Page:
Friday, July 16, 2010

The Brazos Theological Commentary on the Bible: Answering Questions, Planning Dates, and Filling in Contributors

As seems to be the consensus, I have so far greatly enjoyed and appreciated the ongoing releases in the Brazos Theological Commentary on the Bible. I have been reading through the Pentateuch over the last six months, and I had Ephraim Radner to accompany me through Leviticus and now David Stubbs through Numbers, both of whom were and are wonderful and insightful guides through those thick texts. And of course, my man Jenson released his impressive commentary on Ezekiel last year, the writing of which he says nearly killed him, but, in any case, will help me through those difficult textual waters in the next couple months.

Because of the impressive scope and substance of the series so far, I have been looking for a definitive list of every contributor to the series for every biblical book, and have yet to find one. Below you will find what I have pieced together so far -- much of which is listed on Brazos's website, but there have been some changes in the last few years, and there still seems to be a few gaps, namely in the Minor Prophets.

Areas in blue are books already or to be released by the end of 2010; red means I don't know who is writing that commentary; orange entails a specific question in need of an answer. I'm also looking for any updates to seminary/university transitions that have yet to show up in the academic locations.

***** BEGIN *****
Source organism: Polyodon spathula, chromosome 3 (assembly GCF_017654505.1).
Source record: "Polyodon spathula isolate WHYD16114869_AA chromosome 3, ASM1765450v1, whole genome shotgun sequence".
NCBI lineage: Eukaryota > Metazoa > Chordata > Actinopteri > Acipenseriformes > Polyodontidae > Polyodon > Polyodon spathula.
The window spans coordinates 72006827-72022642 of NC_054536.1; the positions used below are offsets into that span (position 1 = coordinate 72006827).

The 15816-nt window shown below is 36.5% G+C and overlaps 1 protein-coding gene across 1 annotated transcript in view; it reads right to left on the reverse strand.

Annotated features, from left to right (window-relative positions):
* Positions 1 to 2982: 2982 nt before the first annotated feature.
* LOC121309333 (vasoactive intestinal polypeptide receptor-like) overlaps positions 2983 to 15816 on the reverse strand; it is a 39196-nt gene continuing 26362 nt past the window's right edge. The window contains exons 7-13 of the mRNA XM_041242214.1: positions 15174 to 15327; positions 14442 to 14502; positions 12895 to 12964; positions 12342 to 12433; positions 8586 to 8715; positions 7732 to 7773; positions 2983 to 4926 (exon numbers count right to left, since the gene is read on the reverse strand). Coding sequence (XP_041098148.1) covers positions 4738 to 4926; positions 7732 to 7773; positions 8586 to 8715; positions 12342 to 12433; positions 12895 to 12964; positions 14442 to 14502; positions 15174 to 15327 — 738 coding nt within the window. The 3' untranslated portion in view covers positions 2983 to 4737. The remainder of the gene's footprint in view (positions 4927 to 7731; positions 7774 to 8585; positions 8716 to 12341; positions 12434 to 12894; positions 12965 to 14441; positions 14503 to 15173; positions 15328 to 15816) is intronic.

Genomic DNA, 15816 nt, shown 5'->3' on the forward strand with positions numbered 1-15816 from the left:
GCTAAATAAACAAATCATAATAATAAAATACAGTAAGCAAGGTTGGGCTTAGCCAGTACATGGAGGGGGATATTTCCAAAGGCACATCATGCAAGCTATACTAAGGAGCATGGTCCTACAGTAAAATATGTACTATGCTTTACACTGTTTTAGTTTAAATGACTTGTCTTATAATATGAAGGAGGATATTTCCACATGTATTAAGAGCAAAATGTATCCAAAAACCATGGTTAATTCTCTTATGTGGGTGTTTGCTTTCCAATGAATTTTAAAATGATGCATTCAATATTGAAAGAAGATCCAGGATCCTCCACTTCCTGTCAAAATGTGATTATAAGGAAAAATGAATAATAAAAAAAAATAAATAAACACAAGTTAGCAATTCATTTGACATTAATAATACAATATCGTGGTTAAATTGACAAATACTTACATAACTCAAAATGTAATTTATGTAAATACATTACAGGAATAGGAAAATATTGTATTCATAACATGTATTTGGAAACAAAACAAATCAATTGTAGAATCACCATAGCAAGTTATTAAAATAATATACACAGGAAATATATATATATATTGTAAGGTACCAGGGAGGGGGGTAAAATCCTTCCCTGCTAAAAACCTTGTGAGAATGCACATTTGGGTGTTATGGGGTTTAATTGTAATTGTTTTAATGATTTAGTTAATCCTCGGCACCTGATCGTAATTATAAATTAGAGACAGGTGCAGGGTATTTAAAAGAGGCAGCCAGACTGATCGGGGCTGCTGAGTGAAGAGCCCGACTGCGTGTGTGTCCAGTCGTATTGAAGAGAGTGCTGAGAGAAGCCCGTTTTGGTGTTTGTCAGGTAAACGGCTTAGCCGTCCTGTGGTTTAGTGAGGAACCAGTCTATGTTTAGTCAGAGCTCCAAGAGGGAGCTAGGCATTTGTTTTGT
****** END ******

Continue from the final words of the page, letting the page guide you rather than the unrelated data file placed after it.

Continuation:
By comment or email, if you happen to have information on any of these matters, please send them this way! And by all means, if you know when any of these will be coming out in the future, enlighten us -- in four years, only 14 commentaries have been published out of a potential 45-50 total, meaning we may have a decade or more to await the rest!

Old Testament

Genesis – R.R. Reno (Creighton)
Exodus – John Behr (St. Vladimir's Orthodox Theological Seminary)
Leviticus – Ephraim Radner (Wycliffe, Toronto)

Numbers – David Stubbs (Western)
Deuteronomy – Telford Work (Westmont)
Joshua – John Franke (Biblical Theological Seminary)
Judges – Laura A. Smith (Calvin College)
Ruth and Esther – Stephen Fowl (Loyola) and Samuel Wells (Duke)
1 Samuel – Francesca Aran Murphy (Notre Dame)
2 Samuel – ???????
1 & 2 Kings – Peter Leithart (New Saint Andrews)
1 & 2 Chronicles – Scott Hahn (St. Paul Center for Biblical Theology)
Ezra & Nehemiah – Matthew Levering (Dayton)
Job – David Burrell (Notre Dame)
Psalms – Ellen Charry (Princeton)
Proverbs and Ecclesiastes – Daniel Treier (Wheaton)
Song of Songs – Paul Griffiths (Duke)
Isaiah – ???????
Jeremiah – Kevin Vanhoozer (Wheaton)
Lamentations – ???????
Ezekiel – Robert Jenson (Center of Theological Inquiry)
Daniel – George Sumner (Wycliffe)
Jonah – Phillip Cary (Eastern)
Other Minor Prophets: Hosea Joel Amos Obadiah Micah Nahum Habakkuk Zephaniah Haggai Zechariah Malachi – ???????

New Testament

Matthew – Stanley Hauerwas (Duke)
Mark – John Michael McDermott (Pontifical College Josephinum)
Luke – David Lyle Jeffrey (Baylor)
John – Bruce Marshall (SMU)
Acts – Jaroslav Pelikan (Yale)